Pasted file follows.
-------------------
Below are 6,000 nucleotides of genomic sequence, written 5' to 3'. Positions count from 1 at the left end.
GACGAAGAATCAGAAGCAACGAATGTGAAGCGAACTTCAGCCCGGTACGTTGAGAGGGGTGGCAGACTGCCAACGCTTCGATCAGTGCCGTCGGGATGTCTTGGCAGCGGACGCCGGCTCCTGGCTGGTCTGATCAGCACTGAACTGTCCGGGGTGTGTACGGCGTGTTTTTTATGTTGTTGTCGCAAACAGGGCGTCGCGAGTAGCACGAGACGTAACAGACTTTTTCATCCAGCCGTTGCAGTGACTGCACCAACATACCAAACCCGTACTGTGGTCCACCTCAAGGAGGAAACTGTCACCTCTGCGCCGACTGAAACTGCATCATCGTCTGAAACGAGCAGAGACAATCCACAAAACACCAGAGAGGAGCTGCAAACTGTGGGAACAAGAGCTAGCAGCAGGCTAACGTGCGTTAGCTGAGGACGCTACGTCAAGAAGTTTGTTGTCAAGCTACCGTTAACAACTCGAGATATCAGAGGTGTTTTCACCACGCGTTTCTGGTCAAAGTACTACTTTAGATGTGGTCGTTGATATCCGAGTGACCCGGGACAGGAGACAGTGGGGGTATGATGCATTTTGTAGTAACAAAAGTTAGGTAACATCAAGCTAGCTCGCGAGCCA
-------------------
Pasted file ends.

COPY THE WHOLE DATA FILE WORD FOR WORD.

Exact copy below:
Below are 6,000 nucleotides of genomic sequence, written 5' to 3'. Positions count from 1 at the left end.
GACGAAGAATCAGAAGCAACGAATGTGAAGCGAACTTCAGCCCGGTACGTTGAGAGGGGTGGCAGACTGCCAACGCTTCGATCAGTGCCGTCGGGATGTCTTGGCAGCGGACGCCGGCTCCTGGCTGGTCTGATCAGCACTGAACTGTCCGGGGTGTGTACGGCGTGTTTTTTATGTTGTTGTCGCAAACAGGGCGTCGCGAGTAGCACGAGACGTAACAGACTTTTTCATCCAGCCGTTGCAGTGACTGCACCAACATACCAAACCCGTACTGTGGTCCACCTCAAGGAGGAAACTGTCACCTCTGCGCCGACTGAAACTGCATCATCGTCTGAAACGAGCAGAGACAATCCACAAAACACCAGAGAGGAGCTGCAAACTGTGGGAACAAGAGCTAGCAGCAGGCTAACGTGCGTTAGCTGAGGACGCTACGTCAAGAAGTTTGTTGTCAAGCTACCGTTAACAACTCGAGATATCAGAGGTGTTTTCACCACGCGTTTCTGGTCAAAGTACTACTTTAGATGTGGTCGTTGATATCCGAGTGACCCGGGACAGGAGACAGTGGGGGTATGATGCATTTTGTAGTAACAAAAGTTAGGTAACATCAAGCTAGCTCGCGAGCCA